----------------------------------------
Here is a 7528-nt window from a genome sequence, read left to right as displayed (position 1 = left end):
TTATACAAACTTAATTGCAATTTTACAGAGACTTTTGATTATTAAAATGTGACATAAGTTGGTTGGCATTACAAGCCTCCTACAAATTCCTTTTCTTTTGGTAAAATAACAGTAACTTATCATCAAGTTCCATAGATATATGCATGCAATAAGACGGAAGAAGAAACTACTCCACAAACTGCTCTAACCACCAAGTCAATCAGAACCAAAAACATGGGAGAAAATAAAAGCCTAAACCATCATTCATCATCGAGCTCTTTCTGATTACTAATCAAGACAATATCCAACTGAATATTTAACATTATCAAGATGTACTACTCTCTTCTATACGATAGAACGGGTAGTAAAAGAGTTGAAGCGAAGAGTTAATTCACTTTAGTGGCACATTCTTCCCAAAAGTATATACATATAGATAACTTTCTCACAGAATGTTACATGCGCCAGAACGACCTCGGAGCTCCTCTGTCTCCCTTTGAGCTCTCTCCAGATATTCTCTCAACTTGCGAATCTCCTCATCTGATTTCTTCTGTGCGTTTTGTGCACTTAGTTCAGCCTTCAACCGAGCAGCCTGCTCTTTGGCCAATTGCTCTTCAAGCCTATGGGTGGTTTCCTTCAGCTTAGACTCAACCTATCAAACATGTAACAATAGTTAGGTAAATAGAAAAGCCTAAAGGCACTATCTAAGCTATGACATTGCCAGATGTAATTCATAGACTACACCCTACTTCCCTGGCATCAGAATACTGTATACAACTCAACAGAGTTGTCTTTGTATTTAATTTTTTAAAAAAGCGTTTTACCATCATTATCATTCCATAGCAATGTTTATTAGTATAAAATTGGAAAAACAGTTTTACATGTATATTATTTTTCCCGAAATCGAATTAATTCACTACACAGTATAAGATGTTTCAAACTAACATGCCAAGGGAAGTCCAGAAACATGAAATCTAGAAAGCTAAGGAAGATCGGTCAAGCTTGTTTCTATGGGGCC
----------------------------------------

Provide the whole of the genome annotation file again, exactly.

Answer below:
Here is a 7528-nt window from a genome sequence, read left to right as displayed (position 1 = left end):
TTATACAAACTTAATTGCAATTTTACAGAGACTTTTGATTATTAAAATGTGACATAAGTTGGTTGGCATTACAAGCCTCCTACAAATTCCTTTTCTTTTGGTAAAATAACAGTAACTTATCATCAAGTTCCATAGATATATGCATGCAATAAGACGGAAGAAGAAACTACTCCACAAACTGCTCTAACCACCAAGTCAATCAGAACCAAAAACATGGGAGAAAATAAAAGCCTAAACCATCATTCATCATCGAGCTCTTTCTGATTACTAATCAAGACAATATCCAACTGAATATTTAACATTATCAAGATGTACTACTCTCTTCTATACGATAGAACGGGTAGTAAAAGAGTTGAAGCGAAGAGTTAATTCACTTTAGTGGCACATTCTTCCCAAAAGTATATACATATAGATAACTTTCTCACAGAATGTTACATGCGCCAGAACGACCTCGGAGCTCCTCTGTCTCCCTTTGAGCTCTCTCCAGATATTCTCTCAACTTGCGAATCTCCTCATCTGATTTCTTCTGTGCGTTTTGTGCACTTAGTTCAGCCTTCAACCGAGCAGCCTGCTCTTTGGCCAATTGCTCTTCAAGCCTATGGGTGGTTTCCTTCAGCTTAGACTCAACCTATCAAACATGTAACAATAGTTAGGTAAATAGAAAAGCCTAAAGGCACTATCTAAGCTATGACATTGCCAGATGTAATTCATAGACTACACCCTACTTCCCTGGCATCAGAATACTGTATACAACTCAACAGAGTTGTCTTTGTATTTAATTTTTTAAAAAAGCGTTTTACCATCATTATCATTCCATAGCAATGTTTATTAGTATAAAATTGGAAAAACAGTTTTACATGTATATTATTTTTCCCGAAATCGAATTAATTCACTACACAGTATAAGATGTTTCAAACTAACATGCCAAGGGAAGTCCAGAAACATGAAATCTAGAAAGCTAAGGAAGATCGGTCAAGCTTGTTTCTATGGGGCC